The story is split into two time periods, the past – where the pair meet and fall madly in love, and the present – a relationship running on resentment and disappointment. There are any number of devastating scenes in this film, so this is practically picked at random. It is a beautiful film, but watch at your relationship peril.
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3 of 12
American Beauty

Asparagus is the real victim here. But Kevin Spacey’s retort: “Your mother seems to prefer that I go through life like a fucking prisoner while she keeps my dick in a Mason jar under the sink” is also pertinent.
4 of 12
Kill Bill Volume: II - SPOILER!

A non-verbal reasoning. Uma Thurman (The Bride) finally gets her revenge and kills Bill – once the love of her life. After some horseplay sword fighting, Uma executes the canny five point palm exploding technique – a fatal series of pokes which doesn’t take effect until the victim has stood up and walked a certain number of steps, at which point their heart explodes. It’s a literal heartbreak. And really quite moving, in the end.
5 of 12
Vicky Cristina Barcelona

Remember that weird film where everyone’s in love with Javier Bardem? “You spoiled little shit” cries a stunningly dishevelled Penelope Cruz in Spanish as Cristina (Scarlett Johansson) breaks up with both of them. There may be a language barrier, but the language of heartbreak is loud and clear.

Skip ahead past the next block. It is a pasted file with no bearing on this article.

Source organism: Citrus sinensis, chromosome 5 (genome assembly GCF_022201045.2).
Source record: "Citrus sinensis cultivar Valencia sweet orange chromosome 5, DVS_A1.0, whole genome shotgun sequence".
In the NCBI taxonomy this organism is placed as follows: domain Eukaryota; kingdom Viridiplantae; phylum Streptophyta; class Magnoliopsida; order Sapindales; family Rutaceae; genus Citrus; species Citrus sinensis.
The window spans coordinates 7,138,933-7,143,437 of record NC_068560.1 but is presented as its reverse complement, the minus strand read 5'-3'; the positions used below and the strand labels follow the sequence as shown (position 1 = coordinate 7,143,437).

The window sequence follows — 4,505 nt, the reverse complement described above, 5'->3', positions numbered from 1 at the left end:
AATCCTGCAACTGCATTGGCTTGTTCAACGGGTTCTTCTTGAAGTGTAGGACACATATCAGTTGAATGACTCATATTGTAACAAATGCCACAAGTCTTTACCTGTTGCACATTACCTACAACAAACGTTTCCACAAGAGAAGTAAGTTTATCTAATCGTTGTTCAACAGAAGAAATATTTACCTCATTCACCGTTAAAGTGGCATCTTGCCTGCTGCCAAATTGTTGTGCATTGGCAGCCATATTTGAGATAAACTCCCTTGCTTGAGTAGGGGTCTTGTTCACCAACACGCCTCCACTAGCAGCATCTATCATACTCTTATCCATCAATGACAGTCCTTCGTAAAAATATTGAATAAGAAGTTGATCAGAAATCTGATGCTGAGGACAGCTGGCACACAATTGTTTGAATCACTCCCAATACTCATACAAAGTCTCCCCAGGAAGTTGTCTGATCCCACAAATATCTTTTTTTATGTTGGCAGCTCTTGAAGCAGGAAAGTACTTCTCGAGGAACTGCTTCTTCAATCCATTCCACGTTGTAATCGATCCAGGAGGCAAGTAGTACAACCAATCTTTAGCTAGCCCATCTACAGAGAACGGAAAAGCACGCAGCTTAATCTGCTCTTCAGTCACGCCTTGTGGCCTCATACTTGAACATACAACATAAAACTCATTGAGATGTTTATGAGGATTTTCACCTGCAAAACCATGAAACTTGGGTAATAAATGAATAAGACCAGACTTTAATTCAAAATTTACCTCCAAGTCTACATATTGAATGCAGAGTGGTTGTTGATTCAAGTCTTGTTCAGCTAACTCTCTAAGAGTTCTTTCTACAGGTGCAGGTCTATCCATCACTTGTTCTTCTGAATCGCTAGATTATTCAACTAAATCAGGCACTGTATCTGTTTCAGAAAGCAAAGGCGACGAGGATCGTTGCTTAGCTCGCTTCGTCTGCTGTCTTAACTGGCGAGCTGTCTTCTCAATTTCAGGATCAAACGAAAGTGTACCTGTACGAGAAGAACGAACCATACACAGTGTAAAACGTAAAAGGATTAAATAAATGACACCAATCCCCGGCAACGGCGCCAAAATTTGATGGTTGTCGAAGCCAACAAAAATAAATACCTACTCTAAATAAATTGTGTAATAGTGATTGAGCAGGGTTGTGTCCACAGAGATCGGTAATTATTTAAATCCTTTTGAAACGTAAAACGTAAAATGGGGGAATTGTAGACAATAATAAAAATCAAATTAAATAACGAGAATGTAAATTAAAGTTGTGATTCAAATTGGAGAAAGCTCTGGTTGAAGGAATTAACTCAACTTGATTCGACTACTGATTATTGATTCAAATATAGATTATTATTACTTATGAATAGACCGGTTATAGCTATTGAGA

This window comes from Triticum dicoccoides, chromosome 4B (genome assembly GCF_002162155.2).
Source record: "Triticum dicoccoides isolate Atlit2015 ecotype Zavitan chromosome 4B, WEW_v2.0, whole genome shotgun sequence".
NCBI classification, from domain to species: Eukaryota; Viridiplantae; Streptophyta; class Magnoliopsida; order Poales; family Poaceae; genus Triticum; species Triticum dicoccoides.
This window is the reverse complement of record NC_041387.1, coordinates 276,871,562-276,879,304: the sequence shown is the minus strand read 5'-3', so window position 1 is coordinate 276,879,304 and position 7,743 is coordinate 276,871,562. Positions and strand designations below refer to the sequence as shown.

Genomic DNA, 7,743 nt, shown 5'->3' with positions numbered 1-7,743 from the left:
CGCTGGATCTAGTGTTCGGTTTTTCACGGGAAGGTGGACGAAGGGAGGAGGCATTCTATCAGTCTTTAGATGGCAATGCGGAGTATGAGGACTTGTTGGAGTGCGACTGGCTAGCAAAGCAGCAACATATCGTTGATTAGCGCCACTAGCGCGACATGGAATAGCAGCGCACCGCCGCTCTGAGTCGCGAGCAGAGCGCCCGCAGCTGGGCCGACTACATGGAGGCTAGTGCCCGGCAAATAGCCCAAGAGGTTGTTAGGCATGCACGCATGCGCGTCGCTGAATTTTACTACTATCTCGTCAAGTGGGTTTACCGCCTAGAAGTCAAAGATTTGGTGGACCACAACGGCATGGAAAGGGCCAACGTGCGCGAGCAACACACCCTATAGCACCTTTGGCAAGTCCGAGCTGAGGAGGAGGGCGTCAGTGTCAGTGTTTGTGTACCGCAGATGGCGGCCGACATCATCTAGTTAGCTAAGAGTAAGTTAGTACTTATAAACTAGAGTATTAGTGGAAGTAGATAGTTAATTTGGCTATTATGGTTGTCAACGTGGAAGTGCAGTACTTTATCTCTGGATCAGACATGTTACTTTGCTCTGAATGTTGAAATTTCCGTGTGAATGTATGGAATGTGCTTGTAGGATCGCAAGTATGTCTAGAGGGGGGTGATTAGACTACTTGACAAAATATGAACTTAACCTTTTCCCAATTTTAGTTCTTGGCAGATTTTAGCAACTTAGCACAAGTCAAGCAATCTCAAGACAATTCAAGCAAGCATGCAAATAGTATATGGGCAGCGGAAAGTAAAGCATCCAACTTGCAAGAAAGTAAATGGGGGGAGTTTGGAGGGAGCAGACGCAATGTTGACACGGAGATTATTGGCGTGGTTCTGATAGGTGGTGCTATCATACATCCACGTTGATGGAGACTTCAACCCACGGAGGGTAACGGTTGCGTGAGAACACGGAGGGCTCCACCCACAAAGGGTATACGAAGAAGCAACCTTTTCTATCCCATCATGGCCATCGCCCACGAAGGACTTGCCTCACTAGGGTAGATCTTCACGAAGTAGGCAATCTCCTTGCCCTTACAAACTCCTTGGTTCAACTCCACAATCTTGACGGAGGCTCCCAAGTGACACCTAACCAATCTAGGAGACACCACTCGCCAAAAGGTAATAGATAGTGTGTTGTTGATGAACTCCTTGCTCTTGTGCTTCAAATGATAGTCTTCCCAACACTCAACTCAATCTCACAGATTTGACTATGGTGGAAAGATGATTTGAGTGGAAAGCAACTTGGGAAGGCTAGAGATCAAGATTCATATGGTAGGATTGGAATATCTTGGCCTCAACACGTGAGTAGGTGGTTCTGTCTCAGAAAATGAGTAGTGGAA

6 of 12
Closer

A terribly brutal exchange between Julia Roberts and Clive Owen’s characters in Closer – a particularly fucked up film about two sets of cheating couples who lustfully destroy each other’s lives. It’s very rude! – but the final battle between these two is also searingly satisfying.

“What does it taste like?”

“It tastes like you but sweeter”

“That’s the spirit, thank you, thank you for your honesty, now fuck off and die.”
7 of 12
The Notebook

This is here on merit and merit alone. Guzzling Gosling is perched on the dazzling white deck he built for Ali twiddling some daisies as she tells him her fiancé is in town. He smacks his hand “we’re back to that?” Whatever you think of The Notebook (the worst/ actually quite good), this argument is decent.

PS. “I’m not afraid to hurt your feelings.”
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8 of 12